Pain au Chou

dsc_1508RECIPE #314, DAY #509


ORIGINAL RECIPE: “Cabbage Gratin,” from Deborah Madison’s Vegetarian Cooking for Everyone*

TIMING: 1 hour and 15 minutes


TOOLS: Gratin or casserole dish, whisk, mixing bowl, soup pot, etc.

COOK TYPE: Oven (baking) and stovetop (boiling)

HEALTH: Eat your veggies, especially your sulfur veggies, like broccoli, cauliflower, and cabbage. This bready side will help you do that, even if it embraces some all purpose flour and dairy fat. It’s still a lot of cabbage.

dsc_1506EXPERIENCE: I love this dish.

Years and years ago, when I first made it, I don’t think I was expecting much. I do like cabbage, but I think I was drawn in by the tomato paste and the cream. At any rate, I made it, and I have thought of it as a favorite ever since. Probably this is partly because I am enamored with kitchen magic, and this dish is a type of kitchen magic. You put some runny pink sauce clinging to a bunch of limp cabbage into the oven, and out pops a salmon-y loaf which–when you cut it open and take a slice–tastes far different from whatever it was you expected.

And with a name like pain au chou, you thought you were eating something fancy, while I, the chef, know that it is really just simple peasant food.

Kitchen magic.

NOTES:  This dish–called by its French name, pain au chou–could be called Cabbage Bread or Cabbage Loaf, but I prefer its famous name instead.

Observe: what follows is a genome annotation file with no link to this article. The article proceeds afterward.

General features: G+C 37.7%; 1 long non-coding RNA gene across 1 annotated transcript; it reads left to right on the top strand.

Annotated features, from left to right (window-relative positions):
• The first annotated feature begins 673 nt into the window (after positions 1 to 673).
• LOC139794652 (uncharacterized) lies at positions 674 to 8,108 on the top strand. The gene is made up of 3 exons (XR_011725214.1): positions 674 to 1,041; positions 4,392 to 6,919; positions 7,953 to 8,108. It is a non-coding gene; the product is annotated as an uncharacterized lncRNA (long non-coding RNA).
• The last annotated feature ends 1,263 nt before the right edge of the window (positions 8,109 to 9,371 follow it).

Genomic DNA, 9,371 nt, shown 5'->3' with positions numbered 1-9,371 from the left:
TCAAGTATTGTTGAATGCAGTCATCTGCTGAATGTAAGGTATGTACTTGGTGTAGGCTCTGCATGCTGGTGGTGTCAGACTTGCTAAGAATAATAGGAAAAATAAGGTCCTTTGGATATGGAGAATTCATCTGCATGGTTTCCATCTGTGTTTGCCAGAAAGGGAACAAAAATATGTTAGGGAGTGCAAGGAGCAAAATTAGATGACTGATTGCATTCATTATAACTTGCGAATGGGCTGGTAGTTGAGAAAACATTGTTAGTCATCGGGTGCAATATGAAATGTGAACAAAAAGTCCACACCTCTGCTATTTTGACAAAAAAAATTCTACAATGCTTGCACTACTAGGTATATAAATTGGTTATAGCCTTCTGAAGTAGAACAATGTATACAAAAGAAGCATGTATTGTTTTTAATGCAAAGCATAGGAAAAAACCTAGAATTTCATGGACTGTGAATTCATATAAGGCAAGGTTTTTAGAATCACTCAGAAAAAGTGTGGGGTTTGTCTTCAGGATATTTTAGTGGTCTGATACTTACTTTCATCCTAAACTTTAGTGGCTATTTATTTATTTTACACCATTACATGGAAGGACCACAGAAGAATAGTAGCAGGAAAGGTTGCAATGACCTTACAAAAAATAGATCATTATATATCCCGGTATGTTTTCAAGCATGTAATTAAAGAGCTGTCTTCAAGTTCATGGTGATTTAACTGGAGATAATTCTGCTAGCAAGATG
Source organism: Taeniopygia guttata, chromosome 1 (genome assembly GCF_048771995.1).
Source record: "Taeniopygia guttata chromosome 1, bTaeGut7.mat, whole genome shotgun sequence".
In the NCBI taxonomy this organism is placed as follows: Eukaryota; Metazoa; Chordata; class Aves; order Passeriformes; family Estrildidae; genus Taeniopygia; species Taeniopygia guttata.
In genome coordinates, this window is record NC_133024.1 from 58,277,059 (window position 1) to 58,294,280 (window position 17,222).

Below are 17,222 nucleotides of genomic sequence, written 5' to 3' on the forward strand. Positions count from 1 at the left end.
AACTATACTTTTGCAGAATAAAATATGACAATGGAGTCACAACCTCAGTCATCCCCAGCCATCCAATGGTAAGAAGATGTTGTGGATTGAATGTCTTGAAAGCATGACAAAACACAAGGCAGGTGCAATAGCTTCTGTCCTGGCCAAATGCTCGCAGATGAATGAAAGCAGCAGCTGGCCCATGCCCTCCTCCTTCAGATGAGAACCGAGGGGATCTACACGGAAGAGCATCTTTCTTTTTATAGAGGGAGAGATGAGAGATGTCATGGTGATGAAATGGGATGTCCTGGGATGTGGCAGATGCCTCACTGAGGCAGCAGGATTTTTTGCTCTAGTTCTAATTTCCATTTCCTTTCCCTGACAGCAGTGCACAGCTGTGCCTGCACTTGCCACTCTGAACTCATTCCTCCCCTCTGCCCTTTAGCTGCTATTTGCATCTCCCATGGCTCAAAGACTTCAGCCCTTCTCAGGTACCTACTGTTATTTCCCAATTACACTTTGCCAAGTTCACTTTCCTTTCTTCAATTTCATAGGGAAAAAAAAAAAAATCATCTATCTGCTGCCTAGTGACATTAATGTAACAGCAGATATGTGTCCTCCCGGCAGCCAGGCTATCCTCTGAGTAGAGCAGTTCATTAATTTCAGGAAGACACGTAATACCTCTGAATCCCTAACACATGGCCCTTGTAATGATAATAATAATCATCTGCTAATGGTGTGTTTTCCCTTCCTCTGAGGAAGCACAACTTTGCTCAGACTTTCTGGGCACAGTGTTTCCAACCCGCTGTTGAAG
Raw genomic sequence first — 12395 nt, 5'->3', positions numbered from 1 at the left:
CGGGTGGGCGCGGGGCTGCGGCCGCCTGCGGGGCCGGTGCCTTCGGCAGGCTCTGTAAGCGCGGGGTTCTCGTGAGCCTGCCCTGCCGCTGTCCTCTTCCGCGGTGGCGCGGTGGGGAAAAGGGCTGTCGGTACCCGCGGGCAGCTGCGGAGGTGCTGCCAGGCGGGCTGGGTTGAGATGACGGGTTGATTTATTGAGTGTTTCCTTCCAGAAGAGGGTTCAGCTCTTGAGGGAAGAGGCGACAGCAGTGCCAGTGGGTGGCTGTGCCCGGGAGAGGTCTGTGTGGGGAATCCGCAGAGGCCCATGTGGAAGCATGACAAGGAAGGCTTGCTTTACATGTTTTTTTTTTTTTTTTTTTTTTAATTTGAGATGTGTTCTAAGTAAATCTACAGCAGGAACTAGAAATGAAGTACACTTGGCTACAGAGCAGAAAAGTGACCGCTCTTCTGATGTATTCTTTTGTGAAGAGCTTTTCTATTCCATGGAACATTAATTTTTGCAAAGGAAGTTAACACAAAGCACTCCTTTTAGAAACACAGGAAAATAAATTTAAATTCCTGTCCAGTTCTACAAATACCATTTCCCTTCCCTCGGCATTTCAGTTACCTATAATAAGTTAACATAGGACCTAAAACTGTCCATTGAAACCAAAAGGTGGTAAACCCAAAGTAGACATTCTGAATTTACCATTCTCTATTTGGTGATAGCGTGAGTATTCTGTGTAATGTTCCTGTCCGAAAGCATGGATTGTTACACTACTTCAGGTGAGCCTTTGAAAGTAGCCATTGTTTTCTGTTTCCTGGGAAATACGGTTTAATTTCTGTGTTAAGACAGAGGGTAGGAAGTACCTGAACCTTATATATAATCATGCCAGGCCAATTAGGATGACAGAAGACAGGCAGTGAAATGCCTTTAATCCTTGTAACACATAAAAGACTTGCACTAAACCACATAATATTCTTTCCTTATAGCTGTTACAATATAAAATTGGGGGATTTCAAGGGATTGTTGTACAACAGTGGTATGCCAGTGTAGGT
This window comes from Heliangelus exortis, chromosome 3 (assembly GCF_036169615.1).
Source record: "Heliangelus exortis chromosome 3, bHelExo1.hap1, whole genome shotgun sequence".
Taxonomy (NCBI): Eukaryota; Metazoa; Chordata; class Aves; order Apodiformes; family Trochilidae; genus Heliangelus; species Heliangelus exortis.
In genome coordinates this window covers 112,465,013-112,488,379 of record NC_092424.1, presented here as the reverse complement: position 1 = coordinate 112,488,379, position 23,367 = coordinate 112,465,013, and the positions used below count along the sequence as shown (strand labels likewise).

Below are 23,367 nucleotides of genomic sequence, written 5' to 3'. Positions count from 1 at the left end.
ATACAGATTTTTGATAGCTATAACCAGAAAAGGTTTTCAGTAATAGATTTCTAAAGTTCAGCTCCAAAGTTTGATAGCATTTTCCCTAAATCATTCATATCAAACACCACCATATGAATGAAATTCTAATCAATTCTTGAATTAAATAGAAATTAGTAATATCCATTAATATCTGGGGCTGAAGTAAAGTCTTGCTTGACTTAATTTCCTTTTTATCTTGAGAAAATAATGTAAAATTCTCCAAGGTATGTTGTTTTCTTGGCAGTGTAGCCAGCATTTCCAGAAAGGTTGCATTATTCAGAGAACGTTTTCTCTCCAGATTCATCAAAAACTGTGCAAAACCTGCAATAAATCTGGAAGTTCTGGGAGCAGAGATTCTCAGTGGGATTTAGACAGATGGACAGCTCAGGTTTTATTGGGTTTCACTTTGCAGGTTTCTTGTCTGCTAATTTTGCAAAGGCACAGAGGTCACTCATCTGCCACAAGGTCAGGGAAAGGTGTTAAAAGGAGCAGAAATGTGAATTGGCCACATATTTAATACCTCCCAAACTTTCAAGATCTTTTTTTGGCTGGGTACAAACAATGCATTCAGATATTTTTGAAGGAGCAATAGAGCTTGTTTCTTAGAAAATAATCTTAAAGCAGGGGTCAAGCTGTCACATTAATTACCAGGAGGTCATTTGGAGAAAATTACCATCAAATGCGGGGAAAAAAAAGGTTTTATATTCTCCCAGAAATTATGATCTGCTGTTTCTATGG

For a more Eastern European meal (like when I served it with franks and onions), you could take this bread loaf along with you. Just add 1/2 teaspoon dill and a pinch of caraway seed. Also, add horseradish to taste to the sauce.


  1. Preheat your oven to 375F. Butter a small-medium baking or casserole dish. Cover the sides of the pan with a thin coat of Parmesan.
  2. Bring a pot of salted water to boil. Add 1 large-chopped 1 1/2 pound Savoy cabbage and boil for 5 minutes. Drain the cabbage and squeeze out as much moisture as possible.
  3. While the cabbage is boiling, whisk together in a medium mixing bowl 1/3 cup all purpose flour, 1 cup milk, 1/4 cup creme fraiche (or cream or sour cream), 2 tablespoons tomato paste, 3 eggs, 3 tablespoons fresh parsley (or 1 teaspoon dry), 1 teaspoon salt, and 1/4 teaspoon ground white pepper.
  4. Add the dry-ish cabbage to the batter and stir to combine. Dump the cabbage into the baking dish and smooth flat-ish.
  5. Bake for 50 minutes, until set, firm, and lightly browned.
  6. While loaf is baking, in a small mixing bowl combine 1/2 cup sour cream, 2 teaspoons Dijon mustard, and a hefty pinch of salt. Whisk in milk just until pourable. Taste for seasonings.
  7. Serve loaf drizzled with the sauce.


Serve with either a French supper or an Eastern European one. Roast chicken and peas, sure. Or sausage and onions with pickled beets.

*Recipe changed from the original.


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